Even though sodium is essential for regulating specific body functions, just a small amount of excess sodium can cause bloating. It clogs the mechanism that pushes water out of your cells which then hold on to the extra water and enlarge. The American Heart Association recommends a maximum daily intake of 2,400 milligrams of sodium daily – an equivalent to about 1 teaspoon of table salt: 5 1/2 teaspoons of barbecue sauce, 2 1/2 tablespoon of soy sauce, 6 beef jerky, and 17 tablespoons of salsa. That’s enough sodium to replenish your supply even if you work up a major sweat. Making smart decision on reducing sodium on your diet starts with choosing fresh, natural foods over fast, commercial or packaged foods.

There is just too many reasons why you should avoid alcohol – raised levels of cortisol (steers fat towards your tummy), increased insulin which increases appetite and is a big culprit behind yeast-related symptoms such as water retention. Alcohol can slow your fat metabolism by about 30% and prevents body fat from being burned. “Research in the American Journal of Clinical Nutrition showed that for several hours after having two drinks of vodka, whole body lipid oxidation (a measure of how much fat the body is burning) dropped 73% … which puts the brakes on fat loss.” –

Fruits are a common cause of intestinal gas because of their nutrient makeup. Individuals differ in their capacity to metabolize fructose (the main carbohydrate in fruit) and if you exceed your body’s ability, the excess fructose remains in your large intestine where it ferments and creates gas. This causes you to feel bloated. Fruits that are considered least kind to your intestines are apricot, plums, prunes, pears, sweet cherries, peaches, apples, dried fruits and their juices.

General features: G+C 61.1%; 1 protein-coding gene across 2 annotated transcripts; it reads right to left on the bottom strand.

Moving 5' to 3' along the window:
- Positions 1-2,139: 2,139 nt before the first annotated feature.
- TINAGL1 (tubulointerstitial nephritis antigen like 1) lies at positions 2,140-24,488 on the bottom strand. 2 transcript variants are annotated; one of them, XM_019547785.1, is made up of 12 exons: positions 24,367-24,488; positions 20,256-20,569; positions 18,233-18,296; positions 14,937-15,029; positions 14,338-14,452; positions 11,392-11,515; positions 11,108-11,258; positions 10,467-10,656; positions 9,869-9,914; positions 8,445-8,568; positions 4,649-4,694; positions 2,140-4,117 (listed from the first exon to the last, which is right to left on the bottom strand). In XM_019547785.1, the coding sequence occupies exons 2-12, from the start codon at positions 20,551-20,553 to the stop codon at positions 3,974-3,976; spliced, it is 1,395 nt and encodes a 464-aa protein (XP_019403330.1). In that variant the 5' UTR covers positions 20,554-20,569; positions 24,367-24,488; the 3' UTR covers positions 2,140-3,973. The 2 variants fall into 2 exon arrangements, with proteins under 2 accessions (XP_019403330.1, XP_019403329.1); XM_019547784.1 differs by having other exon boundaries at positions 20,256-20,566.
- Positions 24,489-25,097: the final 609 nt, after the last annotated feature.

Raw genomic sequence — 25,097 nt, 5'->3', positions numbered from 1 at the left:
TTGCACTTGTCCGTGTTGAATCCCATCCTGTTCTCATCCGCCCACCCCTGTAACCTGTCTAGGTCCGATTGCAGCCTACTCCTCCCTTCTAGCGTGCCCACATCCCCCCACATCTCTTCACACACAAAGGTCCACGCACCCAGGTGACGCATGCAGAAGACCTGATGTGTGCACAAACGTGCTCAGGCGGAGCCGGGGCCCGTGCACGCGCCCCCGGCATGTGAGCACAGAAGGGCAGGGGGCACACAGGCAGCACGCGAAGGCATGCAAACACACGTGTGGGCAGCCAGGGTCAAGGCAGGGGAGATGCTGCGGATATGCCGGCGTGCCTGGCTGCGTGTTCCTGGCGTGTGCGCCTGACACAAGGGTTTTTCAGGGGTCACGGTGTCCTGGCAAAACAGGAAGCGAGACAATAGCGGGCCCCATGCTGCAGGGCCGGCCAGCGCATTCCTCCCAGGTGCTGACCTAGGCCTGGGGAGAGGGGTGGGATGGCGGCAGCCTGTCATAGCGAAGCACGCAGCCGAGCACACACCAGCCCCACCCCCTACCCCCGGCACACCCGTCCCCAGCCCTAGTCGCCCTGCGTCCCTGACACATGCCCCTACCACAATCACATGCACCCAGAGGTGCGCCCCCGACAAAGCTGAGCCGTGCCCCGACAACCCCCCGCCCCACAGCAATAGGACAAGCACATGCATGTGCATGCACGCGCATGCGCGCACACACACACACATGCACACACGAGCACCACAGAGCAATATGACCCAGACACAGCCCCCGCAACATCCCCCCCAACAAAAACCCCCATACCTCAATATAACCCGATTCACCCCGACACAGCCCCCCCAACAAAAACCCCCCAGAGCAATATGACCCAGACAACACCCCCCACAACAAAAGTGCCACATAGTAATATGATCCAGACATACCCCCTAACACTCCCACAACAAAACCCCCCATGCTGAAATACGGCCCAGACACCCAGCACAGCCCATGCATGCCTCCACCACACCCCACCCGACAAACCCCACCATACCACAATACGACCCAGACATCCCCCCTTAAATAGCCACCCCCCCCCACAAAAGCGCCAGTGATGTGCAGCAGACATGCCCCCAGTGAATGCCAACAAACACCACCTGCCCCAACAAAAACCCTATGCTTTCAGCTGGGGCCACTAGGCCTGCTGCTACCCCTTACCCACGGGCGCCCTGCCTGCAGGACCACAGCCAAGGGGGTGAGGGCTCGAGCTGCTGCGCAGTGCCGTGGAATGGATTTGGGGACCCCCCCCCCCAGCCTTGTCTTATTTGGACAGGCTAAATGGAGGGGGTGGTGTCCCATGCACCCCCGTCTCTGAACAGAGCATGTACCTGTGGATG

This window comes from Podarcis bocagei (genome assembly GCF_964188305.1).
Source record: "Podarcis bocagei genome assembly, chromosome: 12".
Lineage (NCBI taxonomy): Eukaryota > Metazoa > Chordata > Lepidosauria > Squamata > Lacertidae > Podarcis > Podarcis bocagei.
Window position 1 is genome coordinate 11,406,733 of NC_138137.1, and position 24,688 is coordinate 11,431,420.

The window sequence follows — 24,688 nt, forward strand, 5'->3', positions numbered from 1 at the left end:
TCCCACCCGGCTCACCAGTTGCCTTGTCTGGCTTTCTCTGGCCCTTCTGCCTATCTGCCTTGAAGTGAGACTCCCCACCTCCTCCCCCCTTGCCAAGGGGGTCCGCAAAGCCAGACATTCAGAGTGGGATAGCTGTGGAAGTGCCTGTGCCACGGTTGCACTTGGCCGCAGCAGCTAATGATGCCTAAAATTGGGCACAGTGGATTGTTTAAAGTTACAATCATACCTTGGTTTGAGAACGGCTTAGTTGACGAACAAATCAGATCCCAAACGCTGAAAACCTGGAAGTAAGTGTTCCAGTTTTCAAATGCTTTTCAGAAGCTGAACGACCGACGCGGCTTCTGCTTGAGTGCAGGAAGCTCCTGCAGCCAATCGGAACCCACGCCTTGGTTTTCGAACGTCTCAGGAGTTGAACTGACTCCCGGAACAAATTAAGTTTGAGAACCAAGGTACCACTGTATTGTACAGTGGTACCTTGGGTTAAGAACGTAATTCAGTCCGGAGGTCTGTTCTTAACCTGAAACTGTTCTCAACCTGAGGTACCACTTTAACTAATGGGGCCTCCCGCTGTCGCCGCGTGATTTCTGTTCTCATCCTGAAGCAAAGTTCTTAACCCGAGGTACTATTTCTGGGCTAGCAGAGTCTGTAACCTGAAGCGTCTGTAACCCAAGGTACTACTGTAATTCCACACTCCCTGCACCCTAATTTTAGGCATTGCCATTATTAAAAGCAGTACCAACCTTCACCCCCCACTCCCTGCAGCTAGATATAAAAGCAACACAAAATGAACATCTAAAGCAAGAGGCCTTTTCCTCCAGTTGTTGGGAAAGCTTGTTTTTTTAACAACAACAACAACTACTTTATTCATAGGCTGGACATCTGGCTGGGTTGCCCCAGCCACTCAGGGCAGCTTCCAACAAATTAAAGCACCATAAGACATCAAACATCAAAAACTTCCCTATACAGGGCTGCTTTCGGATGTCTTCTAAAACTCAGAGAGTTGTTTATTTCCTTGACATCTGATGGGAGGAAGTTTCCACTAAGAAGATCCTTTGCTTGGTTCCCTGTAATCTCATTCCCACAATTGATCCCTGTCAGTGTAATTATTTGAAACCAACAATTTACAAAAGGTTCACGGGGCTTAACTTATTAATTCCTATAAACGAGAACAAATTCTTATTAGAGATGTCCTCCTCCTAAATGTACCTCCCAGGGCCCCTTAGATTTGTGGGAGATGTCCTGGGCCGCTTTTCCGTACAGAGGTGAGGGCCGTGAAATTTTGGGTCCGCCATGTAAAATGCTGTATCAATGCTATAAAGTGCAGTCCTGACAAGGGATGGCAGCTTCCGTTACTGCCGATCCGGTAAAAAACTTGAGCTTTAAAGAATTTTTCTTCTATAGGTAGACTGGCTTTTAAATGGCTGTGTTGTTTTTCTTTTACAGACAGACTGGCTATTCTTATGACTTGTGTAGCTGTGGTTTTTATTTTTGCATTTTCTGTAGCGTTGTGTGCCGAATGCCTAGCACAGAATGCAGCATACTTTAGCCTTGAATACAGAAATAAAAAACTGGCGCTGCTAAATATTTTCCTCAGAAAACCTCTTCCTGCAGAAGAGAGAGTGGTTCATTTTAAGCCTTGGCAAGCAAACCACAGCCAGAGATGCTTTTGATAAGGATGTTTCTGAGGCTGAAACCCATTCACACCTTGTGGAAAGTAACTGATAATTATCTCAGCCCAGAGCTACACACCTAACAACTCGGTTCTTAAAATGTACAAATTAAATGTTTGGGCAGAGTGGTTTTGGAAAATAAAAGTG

Lactose is the most common carbohydrate implicated in gas production and is often the cause of bloating on most people. This occurs when your body has reduced amounts of lactase, an enzyme that is needed to breakdown lactose. The fermentation of undigested carbohydrates (sugar) leads to gas production. Lactose is commonly found in dairy products (especially cow’s milk) and protein powder supplements (milk protein and egg source).

Some people believe that they feel better and less puffy when they eat less wheat. Wheat is one of the seven top allergens and intolerance to it can be difficult to diagnose. Excluding wheat or gluten from your diet is the most effective way to diagnose intolerance. It contains more gluten than other grains and is difficult for your digestive system to digest, leaving you feel bloated. Foods to avoid – wheat, rye, oats, barley, white flour, bread, pasta, pizza, biscuits, muffins, cakes, crumpets, sausages, barley, corn, millet, oat bran, oat flour, rice bran, rye, sorghum, grain, wheat bran, whole wheat flour, nuts and seeds, cottonseed flour, pistachios, sesame flour, sunflower flour.

Drinking – avoid using straw, drinking from a sports bottle, very hot or cold beverages, and drinking from a water fountain.

Swallowing air that can cause gas – avoid chewing gum, sucking on candy, talking while eating, smoking, chewing tobacco, deep sighing.

And most of all, never eat when you are upset and avoid tight fitting clothes – definitely good rules to live by :)

Bloating could be a sign of more severe problems such as Irritable Bowel Syndrome (IBS), Liver Disease, just to name a few. Always get a medical professional’s advice if you experience bloating all the time because you could end up complicating the problem more by self-diagnosing yourself. The same also applies before you start cutting out essential food groups such as vegetable and milk products from your diet because you’ve diagnosed yourself with intolerance issues.

copyright 2007 The Bikini Body Diet